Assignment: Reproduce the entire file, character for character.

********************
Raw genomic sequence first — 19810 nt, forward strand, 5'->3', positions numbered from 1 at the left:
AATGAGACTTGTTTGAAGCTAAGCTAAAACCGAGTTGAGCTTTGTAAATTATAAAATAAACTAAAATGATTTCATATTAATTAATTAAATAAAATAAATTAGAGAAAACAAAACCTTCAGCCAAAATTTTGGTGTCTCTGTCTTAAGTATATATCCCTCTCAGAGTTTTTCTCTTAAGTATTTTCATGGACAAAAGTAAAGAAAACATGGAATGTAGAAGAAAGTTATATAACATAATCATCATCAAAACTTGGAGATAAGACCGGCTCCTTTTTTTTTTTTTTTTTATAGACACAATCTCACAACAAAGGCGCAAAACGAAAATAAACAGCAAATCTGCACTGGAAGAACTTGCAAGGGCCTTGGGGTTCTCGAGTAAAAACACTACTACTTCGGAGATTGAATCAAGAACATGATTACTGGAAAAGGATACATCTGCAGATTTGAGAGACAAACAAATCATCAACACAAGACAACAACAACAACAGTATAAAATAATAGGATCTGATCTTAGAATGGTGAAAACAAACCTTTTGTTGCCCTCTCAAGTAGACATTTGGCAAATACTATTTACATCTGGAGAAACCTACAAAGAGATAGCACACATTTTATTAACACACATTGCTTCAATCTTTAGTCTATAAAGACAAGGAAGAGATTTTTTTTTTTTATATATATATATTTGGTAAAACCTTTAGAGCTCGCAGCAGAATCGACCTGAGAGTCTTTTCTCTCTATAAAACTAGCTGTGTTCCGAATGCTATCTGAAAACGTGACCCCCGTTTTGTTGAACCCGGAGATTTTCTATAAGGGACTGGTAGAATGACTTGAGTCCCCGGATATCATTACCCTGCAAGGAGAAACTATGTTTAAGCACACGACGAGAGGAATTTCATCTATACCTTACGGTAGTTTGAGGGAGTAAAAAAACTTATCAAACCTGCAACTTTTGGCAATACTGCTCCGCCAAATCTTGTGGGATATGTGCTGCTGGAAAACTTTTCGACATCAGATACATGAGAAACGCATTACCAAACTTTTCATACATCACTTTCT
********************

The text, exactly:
Raw genomic sequence first — 19810 nt, forward strand, 5'->3', positions numbered from 1 at the left:
AATGAGACTTGTTTGAAGCTAAGCTAAAACCGAGTTGAGCTTTGTAAATTATAAAATAAACTAAAATGATTTCATATTAATTAATTAAATAAAATAAATTAGAGAAAACAAAACCTTCAGCCAAAATTTTGGTGTCTCTGTCTTAAGTATATATCCCTCTCAGAGTTTTTCTCTTAAGTATTTTCATGGACAAAAGTAAAGAAAACATGGAATGTAGAAGAAAGTTATATAACATAATCATCATCAAAACTTGGAGATAAGACCGGCTCCTTTTTTTTTTTTTTTTTATAGACACAATCTCACAACAAAGGCGCAAAACGAAAATAAACAGCAAATCTGCACTGGAAGAACTTGCAAGGGCCTTGGGGTTCTCGAGTAAAAACACTACTACTTCGGAGATTGAATCAAGAACATGATTACTGGAAAAGGATACATCTGCAGATTTGAGAGACAAACAAATCATCAACACAAGACAACAACAACAACAGTATAAAATAATAGGATCTGATCTTAGAATGGTGAAAACAAACCTTTTGTTGCCCTCTCAAGTAGACATTTGGCAAATACTATTTACATCTGGAGAAACCTACAAAGAGATAGCACACATTTTATTAACACACATTGCTTCAATCTTTAGTCTATAAAGACAAGGAAGAGATTTTTTTTTTTTATATATATATATTTGGTAAAACCTTTAGAGCTCGCAGCAGAATCGACCTGAGAGTCTTTTCTCTCTATAAAACTAGCTGTGTTCCGAATGCTATCTGAAAACGTGACCCCCGTTTTGTTGAACCCGGAGATTTTCTATAAGGGACTGGTAGAATGACTTGAGTCCCCGGATATCATTACCCTGCAAGGAGAAACTATGTTTAAGCACACGACGAGAGGAATTTCATCTATACCTTACGGTAGTTTGAGGGAGTAAAAAAACTTATCAAACCTGCAACTTTTGGCAATACTGCTCCGCCAAATCTTGTGGGATATGTGCTGCTGGAAAACTTTTCGACATCAGATACATGAGAAACGCATTACCAAACTTTTCATACATCACTTTCT